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Intensive care Syndrome: Promoting Independence and Return to Employment
Tara Quasim, and Joanne Mc Peake
ICU Management & Practice
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Critical Care Physicians
It is now well established that many patients and caregivers suffer physical, psychological and social problems in the years and months following critical care discharge (Herridge et al. 2011). Similar to many centres, our intensive care unit (ICU) had no follow-up service available to support patients through this difficult recovery period (Griffiths et al. 2006). To understand how best to create a service that was safe, effective and person-centred, two members of our multidisciplinary team (MDT) undertook research programmes to help identify the problems that patients faced after ICU and to help understand the context for change (Quasim et al. 2015; McPeake et al. 2016).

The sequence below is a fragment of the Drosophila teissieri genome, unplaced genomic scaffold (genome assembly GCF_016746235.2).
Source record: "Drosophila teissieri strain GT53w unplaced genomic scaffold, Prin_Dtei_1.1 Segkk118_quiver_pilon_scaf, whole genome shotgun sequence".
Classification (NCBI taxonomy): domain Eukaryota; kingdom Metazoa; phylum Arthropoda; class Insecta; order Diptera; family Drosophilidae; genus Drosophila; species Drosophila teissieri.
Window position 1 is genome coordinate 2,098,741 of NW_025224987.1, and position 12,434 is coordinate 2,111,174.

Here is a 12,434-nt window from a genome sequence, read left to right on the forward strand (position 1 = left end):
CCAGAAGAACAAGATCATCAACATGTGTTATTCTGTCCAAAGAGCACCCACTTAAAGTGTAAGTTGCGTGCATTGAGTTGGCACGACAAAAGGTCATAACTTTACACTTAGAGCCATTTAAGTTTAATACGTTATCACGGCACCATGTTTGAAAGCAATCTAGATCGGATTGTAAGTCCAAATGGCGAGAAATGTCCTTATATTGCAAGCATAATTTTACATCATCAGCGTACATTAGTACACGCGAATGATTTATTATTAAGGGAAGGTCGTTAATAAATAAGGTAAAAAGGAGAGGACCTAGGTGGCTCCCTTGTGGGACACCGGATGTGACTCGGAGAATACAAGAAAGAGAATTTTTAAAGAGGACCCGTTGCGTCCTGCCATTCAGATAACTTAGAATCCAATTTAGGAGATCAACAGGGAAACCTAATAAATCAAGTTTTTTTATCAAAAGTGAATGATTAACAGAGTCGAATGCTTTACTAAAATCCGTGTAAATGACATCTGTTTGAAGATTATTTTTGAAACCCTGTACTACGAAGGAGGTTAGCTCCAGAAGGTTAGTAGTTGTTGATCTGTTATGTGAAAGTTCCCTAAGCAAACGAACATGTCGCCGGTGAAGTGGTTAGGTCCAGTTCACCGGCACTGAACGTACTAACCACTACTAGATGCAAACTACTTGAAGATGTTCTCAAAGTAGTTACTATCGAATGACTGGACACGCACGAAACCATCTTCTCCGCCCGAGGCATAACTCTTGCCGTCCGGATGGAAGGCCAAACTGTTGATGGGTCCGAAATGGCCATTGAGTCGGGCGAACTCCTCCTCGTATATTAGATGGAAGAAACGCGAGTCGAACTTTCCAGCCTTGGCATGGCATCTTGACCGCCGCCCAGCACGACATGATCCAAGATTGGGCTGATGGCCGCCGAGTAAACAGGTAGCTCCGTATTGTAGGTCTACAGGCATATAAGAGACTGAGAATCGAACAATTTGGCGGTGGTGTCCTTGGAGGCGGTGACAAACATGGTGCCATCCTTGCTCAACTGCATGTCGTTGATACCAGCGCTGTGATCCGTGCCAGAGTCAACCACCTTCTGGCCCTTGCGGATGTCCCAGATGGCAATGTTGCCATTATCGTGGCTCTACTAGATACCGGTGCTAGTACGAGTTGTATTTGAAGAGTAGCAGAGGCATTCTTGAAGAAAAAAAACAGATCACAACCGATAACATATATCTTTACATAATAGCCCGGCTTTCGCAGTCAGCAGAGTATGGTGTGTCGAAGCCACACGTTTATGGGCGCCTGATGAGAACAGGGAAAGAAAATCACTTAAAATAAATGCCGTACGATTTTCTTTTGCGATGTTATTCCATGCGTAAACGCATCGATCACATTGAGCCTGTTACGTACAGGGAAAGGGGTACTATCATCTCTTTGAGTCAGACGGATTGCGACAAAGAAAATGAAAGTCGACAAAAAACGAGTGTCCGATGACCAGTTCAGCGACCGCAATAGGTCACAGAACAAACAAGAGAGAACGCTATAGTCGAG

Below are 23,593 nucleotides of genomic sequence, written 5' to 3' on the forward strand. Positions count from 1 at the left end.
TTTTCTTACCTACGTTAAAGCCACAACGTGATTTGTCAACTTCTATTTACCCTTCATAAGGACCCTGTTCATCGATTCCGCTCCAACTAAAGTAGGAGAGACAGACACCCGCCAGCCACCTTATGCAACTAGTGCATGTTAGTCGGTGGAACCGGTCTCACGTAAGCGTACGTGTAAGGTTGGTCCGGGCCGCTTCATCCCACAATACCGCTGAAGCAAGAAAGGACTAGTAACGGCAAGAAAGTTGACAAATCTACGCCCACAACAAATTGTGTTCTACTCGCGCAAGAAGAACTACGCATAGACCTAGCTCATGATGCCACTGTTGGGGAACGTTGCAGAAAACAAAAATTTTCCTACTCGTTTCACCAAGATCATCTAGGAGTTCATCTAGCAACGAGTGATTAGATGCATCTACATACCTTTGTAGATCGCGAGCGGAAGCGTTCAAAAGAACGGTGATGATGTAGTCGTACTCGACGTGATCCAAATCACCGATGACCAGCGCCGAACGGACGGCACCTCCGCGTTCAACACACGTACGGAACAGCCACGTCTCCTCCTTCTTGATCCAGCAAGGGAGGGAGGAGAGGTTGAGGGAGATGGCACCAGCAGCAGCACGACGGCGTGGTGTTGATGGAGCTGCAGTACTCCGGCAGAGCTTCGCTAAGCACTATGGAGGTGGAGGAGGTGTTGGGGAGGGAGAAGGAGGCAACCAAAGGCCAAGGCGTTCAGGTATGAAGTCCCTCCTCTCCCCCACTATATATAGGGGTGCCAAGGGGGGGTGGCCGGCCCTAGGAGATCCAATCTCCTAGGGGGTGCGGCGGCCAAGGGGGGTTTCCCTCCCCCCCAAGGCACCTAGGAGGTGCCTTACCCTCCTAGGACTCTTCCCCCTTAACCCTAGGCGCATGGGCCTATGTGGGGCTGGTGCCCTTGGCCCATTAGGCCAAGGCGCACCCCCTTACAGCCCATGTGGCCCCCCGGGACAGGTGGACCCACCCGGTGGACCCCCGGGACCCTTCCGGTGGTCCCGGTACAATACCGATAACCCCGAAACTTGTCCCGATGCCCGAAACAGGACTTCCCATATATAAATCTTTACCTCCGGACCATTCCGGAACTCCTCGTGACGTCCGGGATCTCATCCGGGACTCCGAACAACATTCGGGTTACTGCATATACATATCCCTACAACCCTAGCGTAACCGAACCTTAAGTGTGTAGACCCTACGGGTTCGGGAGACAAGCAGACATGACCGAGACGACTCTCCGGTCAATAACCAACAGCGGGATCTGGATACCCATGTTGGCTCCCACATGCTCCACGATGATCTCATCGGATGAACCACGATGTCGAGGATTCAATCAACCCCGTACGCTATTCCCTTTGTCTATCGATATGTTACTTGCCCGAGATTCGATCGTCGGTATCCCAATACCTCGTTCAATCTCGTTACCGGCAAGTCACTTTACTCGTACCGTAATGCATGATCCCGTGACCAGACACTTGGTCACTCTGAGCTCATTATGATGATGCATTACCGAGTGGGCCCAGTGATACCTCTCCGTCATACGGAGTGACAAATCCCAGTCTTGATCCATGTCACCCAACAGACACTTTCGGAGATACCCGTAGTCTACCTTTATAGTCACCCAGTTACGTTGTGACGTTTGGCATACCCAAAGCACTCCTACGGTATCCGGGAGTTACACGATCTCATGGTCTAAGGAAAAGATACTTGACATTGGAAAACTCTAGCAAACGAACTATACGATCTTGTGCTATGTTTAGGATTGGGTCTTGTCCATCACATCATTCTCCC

From this work, four main challenges were identified:
There is minimal evidence of how and when rehabilitation services should be delivered (Mehlhorn et al. 2010), despite an abundance of literature describing the issues for ICU survivors and their families.
The hardships facing ICU patients are often not apparent to hospital management. Readmissions to hospital, increased general practitioner (family physician) visitations and the increased reliance on welfare benefits are distributed amongst a variety of budgets, which do not necessarily appear related to an ICU admission.
Finding staff with the time and ability to do something new that is different from their traditional ICU role can be problematic.
Finding physical space with a suitable area to hold a rehabilitation programme can be difficult.
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